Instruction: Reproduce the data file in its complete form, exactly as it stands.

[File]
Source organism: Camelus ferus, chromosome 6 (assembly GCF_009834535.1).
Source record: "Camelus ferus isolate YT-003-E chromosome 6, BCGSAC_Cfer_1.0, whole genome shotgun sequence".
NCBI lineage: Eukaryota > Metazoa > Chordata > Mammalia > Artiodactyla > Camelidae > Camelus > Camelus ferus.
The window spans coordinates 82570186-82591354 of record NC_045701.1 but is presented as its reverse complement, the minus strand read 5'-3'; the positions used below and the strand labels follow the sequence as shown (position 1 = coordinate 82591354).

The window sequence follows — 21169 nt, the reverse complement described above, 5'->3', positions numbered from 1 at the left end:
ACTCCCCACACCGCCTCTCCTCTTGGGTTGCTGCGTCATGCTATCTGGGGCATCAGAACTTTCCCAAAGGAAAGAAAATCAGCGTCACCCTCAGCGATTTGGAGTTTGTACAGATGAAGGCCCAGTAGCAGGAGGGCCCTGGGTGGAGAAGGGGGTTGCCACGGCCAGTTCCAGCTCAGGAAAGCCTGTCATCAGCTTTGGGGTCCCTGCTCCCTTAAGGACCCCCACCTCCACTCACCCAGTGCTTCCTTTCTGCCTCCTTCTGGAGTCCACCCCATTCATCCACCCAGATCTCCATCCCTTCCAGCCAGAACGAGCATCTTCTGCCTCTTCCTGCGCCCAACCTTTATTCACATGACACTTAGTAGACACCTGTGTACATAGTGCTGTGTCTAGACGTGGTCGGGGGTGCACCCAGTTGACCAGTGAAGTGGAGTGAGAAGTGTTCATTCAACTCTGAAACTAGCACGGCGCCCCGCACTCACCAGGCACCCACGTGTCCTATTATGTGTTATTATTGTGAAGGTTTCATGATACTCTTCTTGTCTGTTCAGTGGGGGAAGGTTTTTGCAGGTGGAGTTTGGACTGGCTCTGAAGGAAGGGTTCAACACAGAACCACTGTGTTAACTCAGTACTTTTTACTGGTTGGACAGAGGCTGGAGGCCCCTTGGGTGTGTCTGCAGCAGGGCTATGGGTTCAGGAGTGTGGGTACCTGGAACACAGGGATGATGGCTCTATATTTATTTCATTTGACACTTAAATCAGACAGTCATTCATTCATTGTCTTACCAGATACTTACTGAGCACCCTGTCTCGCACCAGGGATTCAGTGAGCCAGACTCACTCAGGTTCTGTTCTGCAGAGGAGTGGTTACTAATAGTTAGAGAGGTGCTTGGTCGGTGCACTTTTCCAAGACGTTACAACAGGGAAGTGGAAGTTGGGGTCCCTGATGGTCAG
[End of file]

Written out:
Source organism: Camelus ferus, chromosome 6 (assembly GCF_009834535.1).
Source record: "Camelus ferus isolate YT-003-E chromosome 6, BCGSAC_Cfer_1.0, whole genome shotgun sequence".
NCBI lineage: Eukaryota > Metazoa > Chordata > Mammalia > Artiodactyla > Camelidae > Camelus > Camelus ferus.
The window spans coordinates 82570186-82591354 of record NC_045701.1 but is presented as its reverse complement, the minus strand read 5'-3'; the positions used below and the strand labels follow the sequence as shown (position 1 = coordinate 82591354).

The window sequence follows — 21169 nt, the reverse complement described above, 5'->3', positions numbered from 1 at the left end:
ACTCCCCACACCGCCTCTCCTCTTGGGTTGCTGCGTCATGCTATCTGGGGCATCAGAACTTTCCCAAAGGAAAGAAAATCAGCGTCACCCTCAGCGATTTGGAGTTTGTACAGATGAAGGCCCAGTAGCAGGAGGGCCCTGGGTGGAGAAGGGGGTTGCCACGGCCAGTTCCAGCTCAGGAAAGCCTGTCATCAGCTTTGGGGTCCCTGCTCCCTTAAGGACCCCCACCTCCACTCACCCAGTGCTTCCTTTCTGCCTCCTTCTGGAGTCCACCCCATTCATCCACCCAGATCTCCATCCCTTCCAGCCAGAACGAGCATCTTCTGCCTCTTCCTGCGCCCAACCTTTATTCACATGACACTTAGTAGACACCTGTGTACATAGTGCTGTGTCTAGACGTGGTCGGGGGTGCACCCAGTTGACCAGTGAAGTGGAGTGAGAAGTGTTCATTCAACTCTGAAACTAGCACGGCGCCCCGCACTCACCAGGCACCCACGTGTCCTATTATGTGTTATTATTGTGAAGGTTTCATGATACTCTTCTTGTCTGTTCAGTGGGGGAAGGTTTTTGCAGGTGGAGTTTGGACTGGCTCTGAAGGAAGGGTTCAACACAGAACCACTGTGTTAACTCAGTACTTTTTACTGGTTGGACAGAGGCTGGAGGCCCCTTGGGTGTGTCTGCAGCAGGGCTATGGGTTCAGGAGTGTGGGTACCTGGAACACAGGGATGATGGCTCTATATTTATTTCATTTGACACTTAAATCAGACAGTCATTCATTCATTGTCTTACCAGATACTTACTGAGCACCCTGTCTCGCACCAGGGATTCAGTGAGCCAGACTCACTCAGGTTCTGTTCTGCAGAGGAGTGGTTACTAATAGTTAGAGAGGTGCTTGGTCGGTGCACTTTTCCAAGACGTTACAACAGGGAAGTGGAAGTTGGGGTCCCTGATGGTCAG